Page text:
I have just returned to Singapore from a week in Washington DC and had had the chance to compare notes with the Trump transition leadership and other supporters about the Trump presidency and what it might portend for US-Asia relations. Let me begin with a confession: As a lifelong Republican who nonetheless did not support the election of Mr Donald Trump, I share with many Americans the distinction of having been more wrong than right about the new President. Mr Trump has spent this past year or so out-playing, out-fighting and - dare I say it - out-thinking much of the political and media establishment in the United States. So with a dose of humility, let me put forward a few thoughts...
First, President Trump has passed his first post-election test by assembling a strong Cabinet. Rather than a gaggle of angry bloggers, he has brought in some of the more capable people around for education, health, state and defence, to name a few of his wins. The fact that some of the President's political opponents are complaining about his policies only validates the point that they cannot complain about competency. To critics who wondered whether Mr Trump could make the transition from a grievance candidate to a reform president, the Cabinet choices are a strong rebuff.
Second, sometimes it makes sense to shake things up. Let's not evaluate the President on the basis of tradition. Policies evolve, economies change, tactics need to be adjusted. The phone call with Taiwan's President Tsai Ing-wen, in my opinion, is an example of a useful gesture. The US' relations with Taiwan require senior-level attention and, properly managed, this redounds to the benefit of both parties and even China. If the US takes a step towards Taiwan, this gives Taiwan the confidence it needs to maintain stable relations with the mainland. One of the reasons Mr Trump won in November is that voters perceived him as a man of action. Mrs Hillary Clinton conveyed that she focused on her in-box. Mr Trump showed he focused on his out-box. Hillary campaigned as the functionary; Donald as the visionary. There are going to be changes.
Third, not only might experts be wrong; you or I might be wrong. Let's not assume that a leader is only doing a good job if he adopts policies we would adopt. China's build-up in the South China Sea might not simply be a territorial dispute. It might be a definitional moment for China and its role with its neighbours. The US needs to reassure friends and allies in the region.
Fourth, don't evaluate style over substance. The purpose of foreign policy is not comity, though that is always nice to have. The purpose is to advance the national interest. A stylised approach to communication can be useful, though it can carry costs as well. My hope for the new President is that he finds opportunities to raise the costs of bad behaviour without inflaming an issue.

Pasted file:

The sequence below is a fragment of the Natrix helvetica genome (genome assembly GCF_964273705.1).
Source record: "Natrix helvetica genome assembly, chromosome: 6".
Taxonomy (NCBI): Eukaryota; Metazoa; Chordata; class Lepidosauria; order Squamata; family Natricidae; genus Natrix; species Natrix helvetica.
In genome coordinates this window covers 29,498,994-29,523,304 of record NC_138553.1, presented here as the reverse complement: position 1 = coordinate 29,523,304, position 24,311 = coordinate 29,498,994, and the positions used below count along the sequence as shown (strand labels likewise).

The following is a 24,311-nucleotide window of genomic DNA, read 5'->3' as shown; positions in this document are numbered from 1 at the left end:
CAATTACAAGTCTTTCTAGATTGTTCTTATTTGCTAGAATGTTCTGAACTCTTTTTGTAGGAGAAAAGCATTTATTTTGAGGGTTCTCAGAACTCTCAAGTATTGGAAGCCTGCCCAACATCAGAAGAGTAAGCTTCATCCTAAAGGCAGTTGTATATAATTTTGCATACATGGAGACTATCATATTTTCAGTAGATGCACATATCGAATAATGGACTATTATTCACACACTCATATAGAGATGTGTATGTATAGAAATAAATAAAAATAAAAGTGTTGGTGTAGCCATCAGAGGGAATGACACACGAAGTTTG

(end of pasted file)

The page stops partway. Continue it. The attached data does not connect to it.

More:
Fifth, let's give the President a break. There's little value in daily carping or fault-finding. People jump on a particular tweet but miss the big picture. Let President Trump assemble his team, spell out a policy direction and evaluate him on the basis of success of his programmes. Let's allow the President some time and leeway and let's not score every move as if this were a sports game. There will be twists and turns. Reminding the Chinese leadership that there are significant aspects of China's economic and trade policy that are unfair to foreign businesses is not a bad way of starting a discussion.
Are there gaps in the above approach? Potentially. Beyond China, the new US administration has yet to articulate its approach to Asean. And just as comity is not an end in itself, nor is bombast such an end. There can be risks in increasing friction with China and we should not expect China to stand still as the US makes policy shifts. Some might even perceive contradictions: If China is not playing the game fairly, one tool is to reschedule the games and play more with others, thereby reducing China's role in trade. That was part of the logic of the Trans-Pacific Partnership, which President Trump has abjured.
So while we wait for President Trump to spell out a broader Asia policy and his approach to trade, a final reminder to Americans for whom, like me, Mr Donald Trump was not their first choice: As a matter of course, we should congratulate the President. We should also wish for the best. The US is better and the world is better when the US President is successful.
As the new administration dawns, we remind ourselves that America's greatness is sparked by innumerable acts - of courage in meeting difficulties, of creativity in areas from technology to culture, and of kindness in matters large and small.
Congratulations, Mr President. The eyes of the nation and of the world are upon you. Best of luck as you assume office.
Frank Lavin is CEO of Export Now. He served in the Reagan and both the Bush administrations, including as ambassador to Singapore (2001-2005).
A version of this article appeared in the print edition of The Straits Times on January 21, 2017, with the headline 'All the best, President Trump'. Print Edition | Subscribe
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